he exact date isn’t clear, but about 10 years ago two high-powered Omaha business leaders paid a call on the city’s new mayor, Jean Stothert, to make an audacious request. Would she back their vision to remake and re-enliven 70 city-owned acres, mostly decrepit, in a bid to lure Omahans and visitors to the Missouri River?
“I think it took maybe 30 seconds before the mayor said, ‘It’s a great idea,’ ” remembers businessman and philanthropist Ken Stinson, former chairman of Kiewit Corporation, Omaha’s go-to firm for major construction projects. “She said right away that she wanted to be part of it.”
Fast forward to August 18, 2023, and fireworks flew over Omaha’s dynamic, new RiverFront, three connected parks that have since drawn more than a half million visitors to a part of town recently frequented more often by homeless people. It’s been hailed by the American Society of Landscape Architects as “gracefully dividing the land into meaningful spaces,” with “grand gestures that are well-scaled, highly social and memorable.”
A “game changer” is how Mayor Stothert described the RiverFront in an interview in late September.
“It is world class and it’s transformational,” Stothert tells Site Selection. “Great cities have great parks. Omaha is a great city, and this is a great park that can be used by everyone.”
Together, Omaha’s new Gene Leahy Mall, Heartland of America Park and Lewis and Clark Landing complete a “Return to the River” concept pursued in fits and starts by Omaha for half a century or more, something Stinson views as a long-term dream to “recapture” prime riverfront property from industrial users.
“I’ve been in the construction business 50-plus years and I’ve gone through lots of projects, and this one was personal,” Stinson tells Site Selection. “The social impact on the city has been incredible. If you go to the park now or at 10 o’clock tonight, you will see a very diverse population there. Lot of people who wouldn’t otherwise come together.”
Private Money Culture
In fundamentally Omaha fashion, when the hat got passed to fund the project, private donors filled it. With fundraising led by Stinson and fellow philanthropist Mogens Bay, former CEO of Omaha’s Valmont Industries, the private sector would pony up a whopping $400 million toward the realization of the RiverFront parks. The city has chipped in about $60 million.
“We knew,” says Stinson, “that this had to be a public-private partnership with most of the money coming from philanthropy. There is a lot of institutional wealth in Omaha, but we also knew that philanthropy would expect that the city would be a significant player.”
It started with $50 million pledges each from Omaha’s Berkshire Hathaway, Sherwood Foundation, Robert Daugherty Foundation and Suzanne & Walter Scott Foundation. Hundreds of other privates followed the lead.
The template isn’t new. Private support channeled $75 million toward Omaha’s $291 million Arena Convention Center; put $43 million toward the $140 million price tag of Charles Schwab Field, which hosts the College World Series; fully funded the $100 million Holland Performing Arts Center and, more recently, Omaha’s $100 million Steel House concert hall.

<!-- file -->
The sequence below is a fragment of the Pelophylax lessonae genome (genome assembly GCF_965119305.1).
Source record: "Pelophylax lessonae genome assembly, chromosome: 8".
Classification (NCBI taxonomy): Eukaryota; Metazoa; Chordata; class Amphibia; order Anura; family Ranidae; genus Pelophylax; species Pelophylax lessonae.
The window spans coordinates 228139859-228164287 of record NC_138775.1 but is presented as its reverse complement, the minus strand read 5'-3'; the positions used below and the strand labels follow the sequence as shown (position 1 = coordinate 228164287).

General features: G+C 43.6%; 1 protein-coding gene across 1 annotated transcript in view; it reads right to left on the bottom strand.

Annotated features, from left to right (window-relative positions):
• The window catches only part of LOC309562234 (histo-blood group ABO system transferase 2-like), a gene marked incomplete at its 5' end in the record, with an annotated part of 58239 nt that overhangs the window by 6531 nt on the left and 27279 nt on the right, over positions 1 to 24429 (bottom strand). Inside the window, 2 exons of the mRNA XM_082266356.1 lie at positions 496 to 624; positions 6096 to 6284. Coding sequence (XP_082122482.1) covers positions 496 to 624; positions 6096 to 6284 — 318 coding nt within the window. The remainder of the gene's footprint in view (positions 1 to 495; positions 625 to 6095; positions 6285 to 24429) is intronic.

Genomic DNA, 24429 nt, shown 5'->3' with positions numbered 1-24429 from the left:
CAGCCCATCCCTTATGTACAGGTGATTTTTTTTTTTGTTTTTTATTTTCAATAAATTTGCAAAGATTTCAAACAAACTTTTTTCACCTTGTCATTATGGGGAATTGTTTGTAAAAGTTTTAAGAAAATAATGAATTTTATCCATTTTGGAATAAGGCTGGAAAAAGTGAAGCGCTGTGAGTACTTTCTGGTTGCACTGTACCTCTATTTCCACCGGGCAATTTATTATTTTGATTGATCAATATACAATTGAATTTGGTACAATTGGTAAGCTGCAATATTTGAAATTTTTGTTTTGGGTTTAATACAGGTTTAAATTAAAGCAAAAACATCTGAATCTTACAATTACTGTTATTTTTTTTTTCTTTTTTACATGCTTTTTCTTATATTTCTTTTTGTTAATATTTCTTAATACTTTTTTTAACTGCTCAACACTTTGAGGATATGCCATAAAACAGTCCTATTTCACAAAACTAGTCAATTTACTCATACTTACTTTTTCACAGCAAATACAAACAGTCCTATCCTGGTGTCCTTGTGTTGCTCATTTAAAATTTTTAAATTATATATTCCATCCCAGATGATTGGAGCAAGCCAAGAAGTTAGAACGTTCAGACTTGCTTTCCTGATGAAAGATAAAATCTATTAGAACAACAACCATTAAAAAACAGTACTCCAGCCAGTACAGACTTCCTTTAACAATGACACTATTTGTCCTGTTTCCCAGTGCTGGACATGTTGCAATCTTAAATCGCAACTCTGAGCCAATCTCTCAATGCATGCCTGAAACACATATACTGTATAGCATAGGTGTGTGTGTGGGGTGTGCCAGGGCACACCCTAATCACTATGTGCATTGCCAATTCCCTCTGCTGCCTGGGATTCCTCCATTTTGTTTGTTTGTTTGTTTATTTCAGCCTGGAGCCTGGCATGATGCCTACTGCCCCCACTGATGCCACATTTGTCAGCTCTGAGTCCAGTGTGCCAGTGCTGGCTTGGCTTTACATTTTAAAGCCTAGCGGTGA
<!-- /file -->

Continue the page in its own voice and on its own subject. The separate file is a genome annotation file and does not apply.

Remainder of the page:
“The public-private relationship that Omaha has is very, very unique and it’s something that makes us great,” says Stothert. “That private support helps us do things we could never do on our own. What I hear all the time,” she says, “is philanthropy will get involved but they want the city to have skin in the game. And when philanthropy puts money in, they expect something out of it.”
New Development Blossoms
As its supporters had hoped, the RiverFront is catalyzing development. Just west of the Gene Leahy Mall, Mutual of Omaha is building a $600 million, 44-story headquarters that will be the tallest building for several states over. In June, officials cut the ribbon nearby on The Brickline, the first phase of a 20-acre mixed-use development called The Mercantile. An aging, boutique hotel has been revamped and other living options are going in.
“We are always looking at how we are going to bring more businesses and professionals in,” says Stother. “They’re looking for urban living, affordable housing, public transportation, walkability, parks and entertainment, and that’s exactly what we’re doing.”
The next big step in that direction is Omaha’s $356 million streetcar project. Fully funded by the city, free to riders and expected to begin construction next summer with a 2027 delivery date, the project, Stother believes, “will add to the transformation of downtown,” connecting parts of the city that are already growing.
“Half of downtown right now is surface parking,” says Stothert. “So, what we are doing is trading parking for business and for residential. We have all these great venues, but you can’t get from one to another without getting in your car. The streetcar,” she says, “will bring it all together.”